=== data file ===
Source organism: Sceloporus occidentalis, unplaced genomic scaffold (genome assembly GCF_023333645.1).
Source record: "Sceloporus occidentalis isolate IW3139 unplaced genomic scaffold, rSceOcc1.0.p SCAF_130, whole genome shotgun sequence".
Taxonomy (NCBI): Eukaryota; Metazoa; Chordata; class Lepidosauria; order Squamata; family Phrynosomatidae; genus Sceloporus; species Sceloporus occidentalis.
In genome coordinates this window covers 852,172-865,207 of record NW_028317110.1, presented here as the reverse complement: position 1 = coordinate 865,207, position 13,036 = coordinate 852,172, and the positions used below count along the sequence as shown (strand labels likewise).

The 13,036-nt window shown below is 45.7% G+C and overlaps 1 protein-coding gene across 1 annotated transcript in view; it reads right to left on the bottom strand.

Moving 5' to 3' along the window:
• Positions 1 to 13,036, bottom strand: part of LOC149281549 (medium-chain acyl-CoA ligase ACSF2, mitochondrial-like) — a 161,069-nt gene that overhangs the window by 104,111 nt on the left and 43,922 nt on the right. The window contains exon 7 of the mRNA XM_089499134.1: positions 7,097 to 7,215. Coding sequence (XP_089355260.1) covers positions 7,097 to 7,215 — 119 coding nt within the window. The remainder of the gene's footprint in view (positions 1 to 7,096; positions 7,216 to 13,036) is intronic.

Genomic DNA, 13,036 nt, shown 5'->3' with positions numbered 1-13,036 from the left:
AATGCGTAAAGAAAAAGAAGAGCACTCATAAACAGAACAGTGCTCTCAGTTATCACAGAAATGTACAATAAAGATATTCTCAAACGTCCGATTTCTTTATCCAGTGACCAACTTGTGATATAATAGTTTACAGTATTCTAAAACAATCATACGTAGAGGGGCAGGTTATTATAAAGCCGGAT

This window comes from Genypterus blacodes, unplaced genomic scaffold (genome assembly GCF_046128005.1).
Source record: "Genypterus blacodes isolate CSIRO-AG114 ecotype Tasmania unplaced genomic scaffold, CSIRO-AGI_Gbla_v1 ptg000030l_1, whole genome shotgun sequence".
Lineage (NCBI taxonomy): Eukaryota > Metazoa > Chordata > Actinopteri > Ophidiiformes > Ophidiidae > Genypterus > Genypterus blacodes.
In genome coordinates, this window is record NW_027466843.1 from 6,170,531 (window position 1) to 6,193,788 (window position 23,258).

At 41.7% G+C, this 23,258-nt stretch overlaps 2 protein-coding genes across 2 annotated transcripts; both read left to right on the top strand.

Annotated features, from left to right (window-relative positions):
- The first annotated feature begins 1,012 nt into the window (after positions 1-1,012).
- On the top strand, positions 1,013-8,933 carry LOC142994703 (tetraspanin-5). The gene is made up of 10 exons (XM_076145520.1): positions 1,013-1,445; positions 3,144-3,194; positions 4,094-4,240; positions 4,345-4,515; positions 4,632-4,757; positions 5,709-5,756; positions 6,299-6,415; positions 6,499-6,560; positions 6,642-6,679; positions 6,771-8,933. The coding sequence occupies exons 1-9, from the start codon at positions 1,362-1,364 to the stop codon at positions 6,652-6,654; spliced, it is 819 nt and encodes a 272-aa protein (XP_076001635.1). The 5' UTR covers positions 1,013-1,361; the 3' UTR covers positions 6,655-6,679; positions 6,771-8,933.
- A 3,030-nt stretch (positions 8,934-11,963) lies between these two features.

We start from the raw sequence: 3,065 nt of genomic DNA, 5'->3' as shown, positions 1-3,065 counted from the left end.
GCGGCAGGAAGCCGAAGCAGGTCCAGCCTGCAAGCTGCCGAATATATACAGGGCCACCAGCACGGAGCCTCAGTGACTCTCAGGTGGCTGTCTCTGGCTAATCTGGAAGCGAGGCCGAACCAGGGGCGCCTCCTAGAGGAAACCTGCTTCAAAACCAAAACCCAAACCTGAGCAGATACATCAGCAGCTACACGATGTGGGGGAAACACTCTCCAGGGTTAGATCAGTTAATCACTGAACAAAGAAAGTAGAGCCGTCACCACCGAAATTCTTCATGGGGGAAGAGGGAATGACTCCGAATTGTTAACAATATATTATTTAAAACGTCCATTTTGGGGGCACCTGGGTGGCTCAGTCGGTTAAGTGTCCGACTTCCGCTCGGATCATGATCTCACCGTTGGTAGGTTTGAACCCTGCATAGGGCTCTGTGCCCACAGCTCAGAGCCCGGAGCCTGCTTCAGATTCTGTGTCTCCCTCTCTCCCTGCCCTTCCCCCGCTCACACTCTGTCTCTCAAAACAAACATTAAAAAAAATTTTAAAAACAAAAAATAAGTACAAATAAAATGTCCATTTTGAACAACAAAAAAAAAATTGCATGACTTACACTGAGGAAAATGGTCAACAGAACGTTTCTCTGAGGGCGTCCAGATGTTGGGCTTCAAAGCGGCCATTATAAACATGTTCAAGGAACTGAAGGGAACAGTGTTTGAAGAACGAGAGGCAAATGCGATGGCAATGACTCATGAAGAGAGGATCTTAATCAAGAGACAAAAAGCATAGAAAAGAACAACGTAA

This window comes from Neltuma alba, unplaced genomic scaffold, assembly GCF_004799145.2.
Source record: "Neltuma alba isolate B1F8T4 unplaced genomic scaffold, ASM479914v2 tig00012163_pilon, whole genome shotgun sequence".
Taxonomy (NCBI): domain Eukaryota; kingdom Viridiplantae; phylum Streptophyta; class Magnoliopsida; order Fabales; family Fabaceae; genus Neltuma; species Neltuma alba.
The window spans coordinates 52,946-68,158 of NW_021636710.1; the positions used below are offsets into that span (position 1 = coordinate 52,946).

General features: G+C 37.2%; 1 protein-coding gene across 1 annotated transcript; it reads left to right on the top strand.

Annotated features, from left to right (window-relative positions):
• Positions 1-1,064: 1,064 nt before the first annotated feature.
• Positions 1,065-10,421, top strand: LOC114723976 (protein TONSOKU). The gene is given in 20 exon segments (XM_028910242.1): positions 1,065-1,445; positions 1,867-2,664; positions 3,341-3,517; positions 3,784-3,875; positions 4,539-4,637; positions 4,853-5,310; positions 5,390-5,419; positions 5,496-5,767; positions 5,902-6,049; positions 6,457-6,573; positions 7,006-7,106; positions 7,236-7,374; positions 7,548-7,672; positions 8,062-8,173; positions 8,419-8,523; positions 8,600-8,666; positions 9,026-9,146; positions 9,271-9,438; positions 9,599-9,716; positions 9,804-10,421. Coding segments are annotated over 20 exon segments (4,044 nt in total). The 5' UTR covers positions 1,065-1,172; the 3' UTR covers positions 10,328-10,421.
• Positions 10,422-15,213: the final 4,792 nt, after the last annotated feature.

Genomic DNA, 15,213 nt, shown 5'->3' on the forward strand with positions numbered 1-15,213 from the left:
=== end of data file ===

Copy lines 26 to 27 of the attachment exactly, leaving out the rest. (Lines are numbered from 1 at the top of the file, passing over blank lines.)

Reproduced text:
Annotated features, from left to right (window-relative positions):
• Positions 1-1,064: 1,064 nt before the first annotated feature.